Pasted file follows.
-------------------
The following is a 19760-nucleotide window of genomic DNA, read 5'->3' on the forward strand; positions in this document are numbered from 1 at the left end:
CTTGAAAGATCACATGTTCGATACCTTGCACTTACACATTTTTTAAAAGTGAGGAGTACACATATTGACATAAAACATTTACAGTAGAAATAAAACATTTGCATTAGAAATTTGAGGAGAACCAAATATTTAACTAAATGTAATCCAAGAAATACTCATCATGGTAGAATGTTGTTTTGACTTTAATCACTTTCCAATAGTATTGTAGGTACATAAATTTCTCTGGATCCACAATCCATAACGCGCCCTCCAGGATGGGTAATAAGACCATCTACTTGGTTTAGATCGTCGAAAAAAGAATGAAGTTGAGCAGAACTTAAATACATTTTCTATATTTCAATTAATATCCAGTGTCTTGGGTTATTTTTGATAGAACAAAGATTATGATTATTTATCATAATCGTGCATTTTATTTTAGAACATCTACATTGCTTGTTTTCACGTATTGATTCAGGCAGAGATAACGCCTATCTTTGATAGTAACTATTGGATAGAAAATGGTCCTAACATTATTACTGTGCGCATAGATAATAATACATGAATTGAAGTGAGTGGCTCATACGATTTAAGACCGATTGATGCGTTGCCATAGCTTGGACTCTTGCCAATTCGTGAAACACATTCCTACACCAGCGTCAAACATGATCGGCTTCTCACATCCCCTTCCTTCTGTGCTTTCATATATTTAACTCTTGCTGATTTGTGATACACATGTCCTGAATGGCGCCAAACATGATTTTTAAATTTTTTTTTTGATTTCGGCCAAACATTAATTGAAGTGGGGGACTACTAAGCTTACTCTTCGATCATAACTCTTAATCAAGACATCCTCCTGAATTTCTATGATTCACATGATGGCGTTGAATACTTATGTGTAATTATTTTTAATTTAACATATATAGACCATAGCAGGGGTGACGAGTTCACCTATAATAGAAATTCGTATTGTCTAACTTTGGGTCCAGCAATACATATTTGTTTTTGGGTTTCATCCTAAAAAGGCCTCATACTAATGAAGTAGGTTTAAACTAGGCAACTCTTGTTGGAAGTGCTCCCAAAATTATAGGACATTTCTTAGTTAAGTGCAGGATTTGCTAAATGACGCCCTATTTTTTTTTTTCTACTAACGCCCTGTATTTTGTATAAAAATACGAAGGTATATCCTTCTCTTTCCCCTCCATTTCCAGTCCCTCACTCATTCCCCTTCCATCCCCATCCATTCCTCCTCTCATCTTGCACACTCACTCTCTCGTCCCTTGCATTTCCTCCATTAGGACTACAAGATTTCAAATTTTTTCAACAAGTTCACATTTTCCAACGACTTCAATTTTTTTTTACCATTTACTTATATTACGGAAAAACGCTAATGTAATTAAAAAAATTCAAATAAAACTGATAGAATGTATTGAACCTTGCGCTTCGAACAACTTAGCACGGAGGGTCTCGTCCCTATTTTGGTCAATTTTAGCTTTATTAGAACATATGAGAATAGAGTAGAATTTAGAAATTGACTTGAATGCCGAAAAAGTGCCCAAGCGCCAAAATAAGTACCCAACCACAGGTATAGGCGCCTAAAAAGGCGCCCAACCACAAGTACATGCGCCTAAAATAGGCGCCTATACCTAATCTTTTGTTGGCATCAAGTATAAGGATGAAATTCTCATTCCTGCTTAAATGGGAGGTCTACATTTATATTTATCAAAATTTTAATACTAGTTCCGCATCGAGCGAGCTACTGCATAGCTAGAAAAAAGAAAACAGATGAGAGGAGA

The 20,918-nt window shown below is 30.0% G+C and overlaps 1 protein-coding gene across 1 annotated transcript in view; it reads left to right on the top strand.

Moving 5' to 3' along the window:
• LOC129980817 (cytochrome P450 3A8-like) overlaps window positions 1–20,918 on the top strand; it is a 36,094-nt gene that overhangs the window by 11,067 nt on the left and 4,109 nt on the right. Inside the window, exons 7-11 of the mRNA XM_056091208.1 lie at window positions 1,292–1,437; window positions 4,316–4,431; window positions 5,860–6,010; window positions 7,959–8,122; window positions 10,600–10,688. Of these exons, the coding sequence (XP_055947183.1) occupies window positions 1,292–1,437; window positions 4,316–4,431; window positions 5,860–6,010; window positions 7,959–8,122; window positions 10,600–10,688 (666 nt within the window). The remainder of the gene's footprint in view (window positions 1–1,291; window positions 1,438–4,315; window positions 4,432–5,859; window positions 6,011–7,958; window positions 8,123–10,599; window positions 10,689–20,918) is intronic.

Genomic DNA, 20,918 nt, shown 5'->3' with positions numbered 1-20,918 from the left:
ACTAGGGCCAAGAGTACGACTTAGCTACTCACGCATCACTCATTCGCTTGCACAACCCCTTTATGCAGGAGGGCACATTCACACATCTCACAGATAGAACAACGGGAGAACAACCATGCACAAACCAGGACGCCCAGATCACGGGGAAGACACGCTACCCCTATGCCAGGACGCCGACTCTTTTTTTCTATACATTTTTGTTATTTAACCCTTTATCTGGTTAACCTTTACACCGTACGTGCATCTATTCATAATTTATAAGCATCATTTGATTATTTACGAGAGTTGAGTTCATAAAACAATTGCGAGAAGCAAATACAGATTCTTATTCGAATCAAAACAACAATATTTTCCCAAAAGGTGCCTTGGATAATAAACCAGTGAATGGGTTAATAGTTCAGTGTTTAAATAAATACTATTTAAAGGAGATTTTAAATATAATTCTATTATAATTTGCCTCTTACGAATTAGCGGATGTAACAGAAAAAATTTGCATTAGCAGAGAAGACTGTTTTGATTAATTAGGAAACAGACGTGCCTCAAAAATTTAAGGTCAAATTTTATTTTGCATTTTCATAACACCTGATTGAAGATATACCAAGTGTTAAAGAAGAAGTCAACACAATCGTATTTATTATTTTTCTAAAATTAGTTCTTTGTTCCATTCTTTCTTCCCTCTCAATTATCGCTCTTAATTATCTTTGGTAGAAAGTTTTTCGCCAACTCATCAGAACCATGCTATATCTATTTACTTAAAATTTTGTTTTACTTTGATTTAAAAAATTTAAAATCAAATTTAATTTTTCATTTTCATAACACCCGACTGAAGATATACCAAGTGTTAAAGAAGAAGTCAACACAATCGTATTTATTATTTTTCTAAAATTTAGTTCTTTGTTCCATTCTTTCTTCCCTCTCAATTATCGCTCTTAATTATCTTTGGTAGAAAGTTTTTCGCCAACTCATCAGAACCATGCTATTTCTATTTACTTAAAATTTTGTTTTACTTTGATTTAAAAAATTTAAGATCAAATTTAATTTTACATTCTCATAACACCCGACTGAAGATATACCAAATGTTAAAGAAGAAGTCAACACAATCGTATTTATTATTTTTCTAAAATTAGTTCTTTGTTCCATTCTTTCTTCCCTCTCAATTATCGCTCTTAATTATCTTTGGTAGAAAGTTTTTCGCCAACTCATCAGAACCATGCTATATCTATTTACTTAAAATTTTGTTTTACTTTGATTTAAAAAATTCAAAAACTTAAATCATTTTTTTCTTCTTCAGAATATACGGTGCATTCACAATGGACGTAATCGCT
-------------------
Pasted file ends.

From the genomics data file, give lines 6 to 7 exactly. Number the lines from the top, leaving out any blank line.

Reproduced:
Genomic DNA, 20,918 nt, shown 5'->3' with positions numbered 1-20,918 from the left:
ACTAGGGCCAAGAGTACGACTTAGCTACTCACGCATCACTCATTCGCTTGCACAACCCCTTTATGCAGGAGGGCACATTCACACATCTCACAGATAGAACAACGGGAGAACAACCATGCACAAACCAGGACGCCCAGATCACGGGGAAGACACGCTACCCCTATGCCAGGACGCCGACTCTTTTTTTCTATACATTTTTGTTATTTAACCCTTTATCTGGTTAACCTTTACACCGTACGTGCATCTATTCATAATTTATAAGCATCATTTGATTATTTACGAGAGTTGAGTTCATAAAACAATTGCGAGAAGCAAATACAGATTCTTATTCGAATCAAAACAACAATATTTTCCCAAAAGGTGCCTTGGATAATAAACCAGTGAATGGGTTAATAGTTCAGTGTTTAAATAAATACTATTTAAAGGAGATTTTAAATATAATTCTATTATAATTTGCCTCTTACGAATTAGCGGATGTAACAGAAAAAATTTGCATTAGCAGAGAAGACTGTTTTGATTAATTAGGAAACAGACGTGCCTCAAAAATTTAAGGTCAAATTTTATTTTGCATTTTCATAACACCTGATTGAAGATATACCAAGTGTTAAAGAAGAAGTCAACACAATCGTATTTATTATTTTTCTAAAATTAGTTCTTTGTTCCATTCTTTCTTCCCTCTCAATTATCGCTCTTAATTATCTTTGGTAGAAAGTTTTTCGCCAACTCATCAGAACCATGCTATATCTATTTACTTAAAATTTTGTTTTACTTTGATTTAAAAAATTTAAAATCAAATTTAATTTTTCATTTTCATAACACCCGACTGAAGATATACCAAGTGTTAAAGAAGAAGTCAACACAATCGTATTTATTATTTTTCTAAAATTTAGTTCTTTGTTCCATTCTTTCTTCCCTCTCAATTATCGCTCTTAATTATCTTTGGTAGAAAGTTTTTCGCCAACTCATCAGAACCATGCTATTTCTATTTACTTAAAATTTTGTTTTACTTTGATTTAAAAAATTTAAGATCAAATTTAATTTTACATTCTCATAACACCCGACTGAAGATATACCAAATGTTAAAGAAGAAGTCAACACAATCGTATTTATTATTTTTCTAAAATTAGTTCTTTGTTCCATTCTTTCTTCCCTCTCAATTATCGCTCTTAATTATCTTTGGTAGAAAGTTTTTCGCCAACTCATCAGAACCATGCTATATCTATTTACTTAAAATTTTGTTTTACTTTGATTTAAAAAATTCAAAAACTTAAATCATTTTTTTCTTCTTCAGAATATACGGTGCATTCACAATGGACGTAATCGCT